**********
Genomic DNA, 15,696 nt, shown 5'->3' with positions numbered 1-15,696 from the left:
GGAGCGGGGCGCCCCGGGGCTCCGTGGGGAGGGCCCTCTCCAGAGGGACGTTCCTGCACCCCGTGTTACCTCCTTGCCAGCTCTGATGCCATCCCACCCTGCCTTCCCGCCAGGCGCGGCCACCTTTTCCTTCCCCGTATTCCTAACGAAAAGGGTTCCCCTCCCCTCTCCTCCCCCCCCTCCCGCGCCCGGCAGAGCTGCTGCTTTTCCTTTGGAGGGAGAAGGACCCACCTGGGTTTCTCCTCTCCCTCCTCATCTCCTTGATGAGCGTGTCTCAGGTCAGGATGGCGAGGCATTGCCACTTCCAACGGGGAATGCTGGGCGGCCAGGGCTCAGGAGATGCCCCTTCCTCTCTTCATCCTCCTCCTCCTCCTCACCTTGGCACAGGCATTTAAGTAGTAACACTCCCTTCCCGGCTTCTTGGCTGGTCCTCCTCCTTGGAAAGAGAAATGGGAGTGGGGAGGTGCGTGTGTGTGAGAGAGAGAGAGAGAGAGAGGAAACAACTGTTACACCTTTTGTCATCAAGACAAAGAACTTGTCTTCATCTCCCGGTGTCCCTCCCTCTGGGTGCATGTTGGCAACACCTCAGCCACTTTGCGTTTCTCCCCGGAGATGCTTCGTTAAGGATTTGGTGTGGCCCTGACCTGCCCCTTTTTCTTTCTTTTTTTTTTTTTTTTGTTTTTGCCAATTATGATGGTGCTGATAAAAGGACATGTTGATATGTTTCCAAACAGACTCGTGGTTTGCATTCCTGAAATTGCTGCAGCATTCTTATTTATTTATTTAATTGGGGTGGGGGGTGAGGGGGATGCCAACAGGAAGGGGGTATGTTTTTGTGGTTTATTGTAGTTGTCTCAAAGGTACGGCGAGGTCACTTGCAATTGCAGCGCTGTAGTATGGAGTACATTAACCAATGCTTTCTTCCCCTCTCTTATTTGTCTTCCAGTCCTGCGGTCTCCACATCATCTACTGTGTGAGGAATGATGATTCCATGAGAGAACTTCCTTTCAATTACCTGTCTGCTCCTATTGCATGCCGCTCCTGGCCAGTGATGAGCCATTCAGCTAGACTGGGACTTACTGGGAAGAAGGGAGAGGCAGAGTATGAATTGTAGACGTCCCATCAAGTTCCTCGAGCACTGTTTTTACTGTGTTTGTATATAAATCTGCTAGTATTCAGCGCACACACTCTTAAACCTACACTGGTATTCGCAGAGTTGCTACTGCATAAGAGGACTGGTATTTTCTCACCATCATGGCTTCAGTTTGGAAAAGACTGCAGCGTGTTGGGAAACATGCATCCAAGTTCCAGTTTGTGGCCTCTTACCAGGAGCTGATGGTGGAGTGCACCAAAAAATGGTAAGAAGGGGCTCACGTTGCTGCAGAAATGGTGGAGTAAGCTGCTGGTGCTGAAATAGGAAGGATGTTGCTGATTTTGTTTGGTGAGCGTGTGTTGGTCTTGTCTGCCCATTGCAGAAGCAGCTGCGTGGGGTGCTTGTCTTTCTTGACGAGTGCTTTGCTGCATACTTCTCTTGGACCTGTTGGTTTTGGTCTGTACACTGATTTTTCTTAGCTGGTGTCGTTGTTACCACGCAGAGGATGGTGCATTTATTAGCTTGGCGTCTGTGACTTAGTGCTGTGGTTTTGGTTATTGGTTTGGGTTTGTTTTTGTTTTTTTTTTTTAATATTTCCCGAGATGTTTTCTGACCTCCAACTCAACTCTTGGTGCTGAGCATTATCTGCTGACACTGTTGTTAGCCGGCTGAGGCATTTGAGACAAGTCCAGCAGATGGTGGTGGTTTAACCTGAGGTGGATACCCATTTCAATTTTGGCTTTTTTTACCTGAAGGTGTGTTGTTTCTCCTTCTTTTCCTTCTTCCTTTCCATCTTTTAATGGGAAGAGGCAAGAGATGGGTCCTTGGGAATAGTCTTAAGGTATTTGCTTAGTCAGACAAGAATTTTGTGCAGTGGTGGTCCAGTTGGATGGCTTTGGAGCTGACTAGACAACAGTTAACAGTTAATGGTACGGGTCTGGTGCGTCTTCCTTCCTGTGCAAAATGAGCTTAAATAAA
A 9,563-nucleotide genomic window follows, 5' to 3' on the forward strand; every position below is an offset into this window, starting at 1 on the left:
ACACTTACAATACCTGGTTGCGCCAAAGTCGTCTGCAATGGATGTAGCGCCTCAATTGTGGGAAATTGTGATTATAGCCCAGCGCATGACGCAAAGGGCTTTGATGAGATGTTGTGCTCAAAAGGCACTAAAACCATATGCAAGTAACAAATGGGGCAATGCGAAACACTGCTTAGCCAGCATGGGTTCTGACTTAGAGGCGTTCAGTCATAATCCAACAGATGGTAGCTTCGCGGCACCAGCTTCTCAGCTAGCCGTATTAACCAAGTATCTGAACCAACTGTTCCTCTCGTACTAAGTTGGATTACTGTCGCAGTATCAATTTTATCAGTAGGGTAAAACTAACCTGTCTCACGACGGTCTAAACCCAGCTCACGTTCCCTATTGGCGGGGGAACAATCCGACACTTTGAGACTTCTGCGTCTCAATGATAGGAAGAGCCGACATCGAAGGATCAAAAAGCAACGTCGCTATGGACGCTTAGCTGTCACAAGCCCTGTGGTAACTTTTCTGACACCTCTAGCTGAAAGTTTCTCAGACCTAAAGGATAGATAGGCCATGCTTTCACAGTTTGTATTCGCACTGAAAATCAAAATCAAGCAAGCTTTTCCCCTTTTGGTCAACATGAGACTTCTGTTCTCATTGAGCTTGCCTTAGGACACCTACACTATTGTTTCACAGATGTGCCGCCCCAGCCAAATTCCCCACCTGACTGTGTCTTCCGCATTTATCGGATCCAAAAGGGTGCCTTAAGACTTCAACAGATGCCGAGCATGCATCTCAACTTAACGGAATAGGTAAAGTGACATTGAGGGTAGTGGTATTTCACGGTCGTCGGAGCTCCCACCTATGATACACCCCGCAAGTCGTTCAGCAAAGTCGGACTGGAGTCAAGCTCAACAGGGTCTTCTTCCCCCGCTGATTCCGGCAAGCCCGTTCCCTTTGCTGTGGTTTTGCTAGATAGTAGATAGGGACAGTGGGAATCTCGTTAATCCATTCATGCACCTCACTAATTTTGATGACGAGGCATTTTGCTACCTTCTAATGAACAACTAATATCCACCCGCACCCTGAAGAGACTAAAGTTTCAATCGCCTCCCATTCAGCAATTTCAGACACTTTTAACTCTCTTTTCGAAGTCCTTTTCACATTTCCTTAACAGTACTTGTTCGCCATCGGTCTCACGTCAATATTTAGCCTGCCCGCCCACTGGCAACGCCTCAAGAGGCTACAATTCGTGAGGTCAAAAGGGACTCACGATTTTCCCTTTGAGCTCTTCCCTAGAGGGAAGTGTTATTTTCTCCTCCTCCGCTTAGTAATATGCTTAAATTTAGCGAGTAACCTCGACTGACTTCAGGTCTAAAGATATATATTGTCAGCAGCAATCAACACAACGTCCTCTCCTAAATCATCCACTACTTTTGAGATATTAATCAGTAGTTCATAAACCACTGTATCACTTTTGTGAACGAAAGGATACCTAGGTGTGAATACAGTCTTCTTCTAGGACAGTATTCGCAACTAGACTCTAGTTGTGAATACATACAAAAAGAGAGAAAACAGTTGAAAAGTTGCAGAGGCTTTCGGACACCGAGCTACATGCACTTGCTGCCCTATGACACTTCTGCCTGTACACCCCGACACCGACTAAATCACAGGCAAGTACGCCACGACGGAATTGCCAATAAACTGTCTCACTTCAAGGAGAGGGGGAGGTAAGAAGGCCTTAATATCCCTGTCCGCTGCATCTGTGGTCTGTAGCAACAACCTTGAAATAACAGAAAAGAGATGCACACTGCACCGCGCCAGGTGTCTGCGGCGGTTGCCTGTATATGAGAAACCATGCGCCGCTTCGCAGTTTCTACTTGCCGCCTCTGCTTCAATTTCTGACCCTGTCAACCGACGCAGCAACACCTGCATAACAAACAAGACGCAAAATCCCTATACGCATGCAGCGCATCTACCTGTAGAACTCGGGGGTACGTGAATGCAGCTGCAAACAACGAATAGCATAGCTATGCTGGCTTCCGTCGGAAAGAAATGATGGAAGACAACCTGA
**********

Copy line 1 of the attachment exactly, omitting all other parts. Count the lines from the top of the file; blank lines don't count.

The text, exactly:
Genomic DNA, 15,696 nt, shown 5'->3' with positions numbered 1-15,696 from the left: